The bloater climbing out of the ground with fire in the background in HBO's The Last of Us.

The Z Word Wasn’t Allowed on the Set of ‘The Last of Us’

I was right!!

I love being right about things. Whenever someone brings up The Last of Us and calls it a zombie show, I point out that the infected are not, in fact, zombies. When I corrected Ben Shapiro about this after he went on some nonsense rant about the third episode of the series, titled “Long Long Time,” people tried to fight me on the zombie correction. So I brought up how Neil Druckmann himself has said the infected are not zombies.

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Now, it has been made even clearer that those behind the series do not consider the infected to be “zombies” at all. Again, I made it clear that a zombie is a dead person brought back to life. The Last of Us has made it clear that the “dead” cannot be infected. But whatever, let the set’s reaction to the “z” word speak for me.

In an interview over at The Credits, cinematographer Eben Bolter explained that cast and crew were seemingly “banned” from saying words like “zombie.” “We weren’t allowed to say the Z word on set,” Bolter said. “It was like a banned word. They were the Infected. We weren’t a zombie show.”

He went on to talk about how the series isn’t a “cliché” story. “There’s a lot of things ‘The Last of Us’ is not,” Bolter added. “It’s not a cliché zombie movie, it’s not Hollywood backlit where everyone’s close-up is perfect.” All this so I can gloat because I was right. They’re not zombies. Before I get the same complaints as last time, I’m going to again point out the difference between an infected and a zombie. Just to clear up any confusion.

Stop calling them zombies!

First, let’s break down the infected. An infected is a person who has the Cordyceps fungus slowly taking over their mind, forcing the mushroom into control of their bodies. The Cordyceps’ only drive is to create more of them. They want to drive their growth and survival. That’s the goal. Yes, a bite can infect someone, but it is with the desire to create more of them.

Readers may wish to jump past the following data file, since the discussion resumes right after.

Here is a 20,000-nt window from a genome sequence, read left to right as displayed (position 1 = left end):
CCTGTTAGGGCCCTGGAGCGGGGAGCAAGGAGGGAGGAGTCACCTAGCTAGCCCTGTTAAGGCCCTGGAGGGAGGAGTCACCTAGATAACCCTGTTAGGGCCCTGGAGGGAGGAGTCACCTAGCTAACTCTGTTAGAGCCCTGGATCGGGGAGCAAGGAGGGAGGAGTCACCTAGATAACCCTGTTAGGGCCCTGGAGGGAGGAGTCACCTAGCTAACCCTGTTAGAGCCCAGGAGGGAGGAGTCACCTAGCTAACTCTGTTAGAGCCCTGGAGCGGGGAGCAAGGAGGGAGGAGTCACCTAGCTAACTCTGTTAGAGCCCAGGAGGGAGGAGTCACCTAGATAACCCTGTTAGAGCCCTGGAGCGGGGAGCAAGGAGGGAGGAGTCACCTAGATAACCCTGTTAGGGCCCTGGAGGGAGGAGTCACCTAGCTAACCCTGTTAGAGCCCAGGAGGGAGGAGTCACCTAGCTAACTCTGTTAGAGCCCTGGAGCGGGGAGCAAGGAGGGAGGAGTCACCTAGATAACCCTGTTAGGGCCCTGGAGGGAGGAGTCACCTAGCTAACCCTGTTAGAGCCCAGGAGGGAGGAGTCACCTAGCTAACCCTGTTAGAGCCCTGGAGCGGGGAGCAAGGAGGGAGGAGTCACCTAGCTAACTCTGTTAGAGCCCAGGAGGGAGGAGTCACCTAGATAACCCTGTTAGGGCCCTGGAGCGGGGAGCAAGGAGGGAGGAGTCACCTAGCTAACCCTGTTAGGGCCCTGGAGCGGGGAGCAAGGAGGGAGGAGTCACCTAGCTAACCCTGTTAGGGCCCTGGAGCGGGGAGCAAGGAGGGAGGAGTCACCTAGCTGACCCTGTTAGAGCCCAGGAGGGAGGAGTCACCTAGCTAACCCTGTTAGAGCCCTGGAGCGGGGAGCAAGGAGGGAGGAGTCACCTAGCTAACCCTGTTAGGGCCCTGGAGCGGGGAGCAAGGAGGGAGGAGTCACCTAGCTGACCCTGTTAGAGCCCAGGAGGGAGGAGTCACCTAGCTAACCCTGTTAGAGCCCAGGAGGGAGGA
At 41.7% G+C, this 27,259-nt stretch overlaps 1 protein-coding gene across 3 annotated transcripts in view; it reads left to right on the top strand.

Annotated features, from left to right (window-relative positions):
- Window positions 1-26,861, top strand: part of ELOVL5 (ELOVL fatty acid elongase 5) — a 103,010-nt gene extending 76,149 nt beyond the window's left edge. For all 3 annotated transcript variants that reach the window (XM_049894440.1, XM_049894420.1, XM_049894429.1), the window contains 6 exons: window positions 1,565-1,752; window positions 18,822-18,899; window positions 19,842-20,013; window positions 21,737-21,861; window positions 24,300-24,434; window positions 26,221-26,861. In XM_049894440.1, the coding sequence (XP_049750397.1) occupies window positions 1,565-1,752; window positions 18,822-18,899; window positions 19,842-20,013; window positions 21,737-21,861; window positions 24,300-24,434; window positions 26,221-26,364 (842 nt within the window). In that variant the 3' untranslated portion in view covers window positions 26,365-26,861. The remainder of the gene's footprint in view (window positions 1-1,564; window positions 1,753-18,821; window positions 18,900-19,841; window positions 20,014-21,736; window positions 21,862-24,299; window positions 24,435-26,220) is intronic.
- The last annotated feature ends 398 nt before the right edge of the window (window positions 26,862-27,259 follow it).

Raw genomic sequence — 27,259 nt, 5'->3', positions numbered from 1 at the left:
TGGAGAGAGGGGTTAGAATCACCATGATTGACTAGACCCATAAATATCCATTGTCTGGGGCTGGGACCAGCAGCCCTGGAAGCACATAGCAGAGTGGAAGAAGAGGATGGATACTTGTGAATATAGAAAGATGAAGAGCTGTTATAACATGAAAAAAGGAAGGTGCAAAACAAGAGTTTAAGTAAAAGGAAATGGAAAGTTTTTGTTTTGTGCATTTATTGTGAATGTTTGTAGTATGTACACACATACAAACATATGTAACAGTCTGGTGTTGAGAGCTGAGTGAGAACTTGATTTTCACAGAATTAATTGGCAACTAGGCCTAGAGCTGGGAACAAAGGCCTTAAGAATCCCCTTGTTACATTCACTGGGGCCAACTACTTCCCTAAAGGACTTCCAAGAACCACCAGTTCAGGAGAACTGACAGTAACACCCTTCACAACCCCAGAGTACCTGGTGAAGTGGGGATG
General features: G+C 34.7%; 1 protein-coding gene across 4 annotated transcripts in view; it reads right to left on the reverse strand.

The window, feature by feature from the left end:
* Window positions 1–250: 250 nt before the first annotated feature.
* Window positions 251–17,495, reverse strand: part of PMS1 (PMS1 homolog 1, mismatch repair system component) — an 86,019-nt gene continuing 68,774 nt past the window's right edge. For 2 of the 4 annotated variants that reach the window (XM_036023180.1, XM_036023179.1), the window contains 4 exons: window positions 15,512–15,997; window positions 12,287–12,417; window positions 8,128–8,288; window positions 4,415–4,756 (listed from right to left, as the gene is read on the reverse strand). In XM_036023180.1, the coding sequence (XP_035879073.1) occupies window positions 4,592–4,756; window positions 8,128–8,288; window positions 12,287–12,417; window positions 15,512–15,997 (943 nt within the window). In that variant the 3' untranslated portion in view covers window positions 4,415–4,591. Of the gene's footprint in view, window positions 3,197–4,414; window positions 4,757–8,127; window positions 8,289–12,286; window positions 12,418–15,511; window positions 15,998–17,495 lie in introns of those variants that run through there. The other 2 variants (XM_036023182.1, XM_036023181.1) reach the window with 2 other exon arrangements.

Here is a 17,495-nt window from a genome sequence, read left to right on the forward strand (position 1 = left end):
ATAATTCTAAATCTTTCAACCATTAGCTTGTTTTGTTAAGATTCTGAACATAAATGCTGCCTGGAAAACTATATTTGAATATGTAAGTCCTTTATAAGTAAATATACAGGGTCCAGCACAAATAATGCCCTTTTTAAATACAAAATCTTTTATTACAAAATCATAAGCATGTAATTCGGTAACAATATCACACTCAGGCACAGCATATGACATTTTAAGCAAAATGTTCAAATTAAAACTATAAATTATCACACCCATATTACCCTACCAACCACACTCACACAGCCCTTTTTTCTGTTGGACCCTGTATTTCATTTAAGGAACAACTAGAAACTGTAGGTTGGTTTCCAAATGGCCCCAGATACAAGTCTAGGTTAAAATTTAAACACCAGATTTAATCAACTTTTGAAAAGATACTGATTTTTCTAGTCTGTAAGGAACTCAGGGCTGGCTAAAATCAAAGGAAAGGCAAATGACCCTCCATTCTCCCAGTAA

Next, there are zombies. They are the undead brought back to life with a overwhelming need for brains. The key difference is that zombies are dead. That’s not the case with the infected. They’re alive, and that’s how the Cordyceps can work. If you die, then the infection dies with you. That’s why they could control the outbreak in specific areas by bombing it. That wouldn’t necessarily work with zombies, because they’re just dead already. They’d still come back, because they’re already gone.

The infected aren’t dead. And seeing how much the cast and crew were told that they weren’t zombies makes it clear that they’re not. Stop calling them zombies! It’s not accurate!

(Featured image: HBO)

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Rachel Leishman
Rachel Leishman (She/Her) is an Assistant Editor at the Mary Sue. She's been a writer professionally since 2016 but was always obsessed with movies and television and writing about them growing up. A lover of Spider-Man and Wanda Maximoff's biggest defender, she has interests in all things nerdy and a cat named Benjamin Wyatt the cat. If you want to talk classic rock music or all things Harrison Ford, she's your girl but her interests span far and wide. Yes, she knows she looks like Florence Pugh. She has multiple podcasts, normally has opinions on any bit of pop culture, and can tell you can actors entire filmography off the top of her head. Her current obsession is Glen Powell's dog, Brisket. Her work at the Mary Sue often includes Star Wars, Marvel, DC, movie reviews, and interviews.